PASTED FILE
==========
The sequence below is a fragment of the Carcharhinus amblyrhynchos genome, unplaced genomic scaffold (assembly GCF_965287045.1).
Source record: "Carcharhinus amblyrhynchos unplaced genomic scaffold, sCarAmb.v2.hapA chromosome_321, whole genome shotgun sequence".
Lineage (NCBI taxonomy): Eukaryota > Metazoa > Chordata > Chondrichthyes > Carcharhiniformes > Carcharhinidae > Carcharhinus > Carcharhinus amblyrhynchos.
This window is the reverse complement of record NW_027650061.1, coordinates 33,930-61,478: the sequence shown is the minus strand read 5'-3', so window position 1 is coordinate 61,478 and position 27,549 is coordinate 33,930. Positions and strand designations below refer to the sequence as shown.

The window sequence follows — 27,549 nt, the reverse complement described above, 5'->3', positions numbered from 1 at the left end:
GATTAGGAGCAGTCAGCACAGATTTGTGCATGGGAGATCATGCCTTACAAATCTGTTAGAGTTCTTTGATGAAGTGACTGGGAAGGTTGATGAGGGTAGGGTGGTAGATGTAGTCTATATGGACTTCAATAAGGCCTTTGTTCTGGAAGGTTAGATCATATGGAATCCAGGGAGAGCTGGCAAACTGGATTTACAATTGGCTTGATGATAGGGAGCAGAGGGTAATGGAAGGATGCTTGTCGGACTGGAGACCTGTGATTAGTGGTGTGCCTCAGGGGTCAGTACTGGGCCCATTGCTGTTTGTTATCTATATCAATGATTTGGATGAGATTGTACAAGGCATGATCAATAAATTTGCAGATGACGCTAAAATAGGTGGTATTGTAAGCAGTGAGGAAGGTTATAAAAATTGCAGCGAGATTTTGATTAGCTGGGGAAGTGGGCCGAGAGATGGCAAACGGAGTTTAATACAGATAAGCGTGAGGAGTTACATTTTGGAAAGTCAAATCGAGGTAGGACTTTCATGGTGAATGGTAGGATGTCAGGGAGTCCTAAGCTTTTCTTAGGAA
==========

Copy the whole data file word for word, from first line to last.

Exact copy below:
The sequence below is a fragment of the Carcharhinus amblyrhynchos genome, unplaced genomic scaffold (assembly GCF_965287045.1).
Source record: "Carcharhinus amblyrhynchos unplaced genomic scaffold, sCarAmb.v2.hapA chromosome_321, whole genome shotgun sequence".
Lineage (NCBI taxonomy): Eukaryota > Metazoa > Chordata > Chondrichthyes > Carcharhiniformes > Carcharhinidae > Carcharhinus > Carcharhinus amblyrhynchos.
This window is the reverse complement of record NW_027650061.1, coordinates 33,930-61,478: the sequence shown is the minus strand read 5'-3', so window position 1 is coordinate 61,478 and position 27,549 is coordinate 33,930. Positions and strand designations below refer to the sequence as shown.

The window sequence follows — 27,549 nt, the reverse complement described above, 5'->3', positions numbered from 1 at the left end:
GATTAGGAGCAGTCAGCACAGATTTGTGCATGGGAGATCATGCCTTACAAATCTGTTAGAGTTCTTTGATGAAGTGACTGGGAAGGTTGATGAGGGTAGGGTGGTAGATGTAGTCTATATGGACTTCAATAAGGCCTTTGTTCTGGAAGGTTAGATCATATGGAATCCAGGGAGAGCTGGCAAACTGGATTTACAATTGGCTTGATGATAGGGAGCAGAGGGTAATGGAAGGATGCTTGTCGGACTGGAGACCTGTGATTAGTGGTGTGCCTCAGGGGTCAGTACTGGGCCCATTGCTGTTTGTTATCTATATCAATGATTTGGATGAGATTGTACAAGGCATGATCAATAAATTTGCAGATGACGCTAAAATAGGTGGTATTGTAAGCAGTGAGGAAGGTTATAAAAATTGCAGCGAGATTTTGATTAGCTGGGGAAGTGGGCCGAGAGATGGCAAACGGAGTTTAATACAGATAAGCGTGAGGAGTTACATTTTGGAAAGTCAAATCGAGGTAGGACTTTCATGGTGAATGGTAGGATGTCAGGGAGTCCTAAGCTTTTCTTAGGAA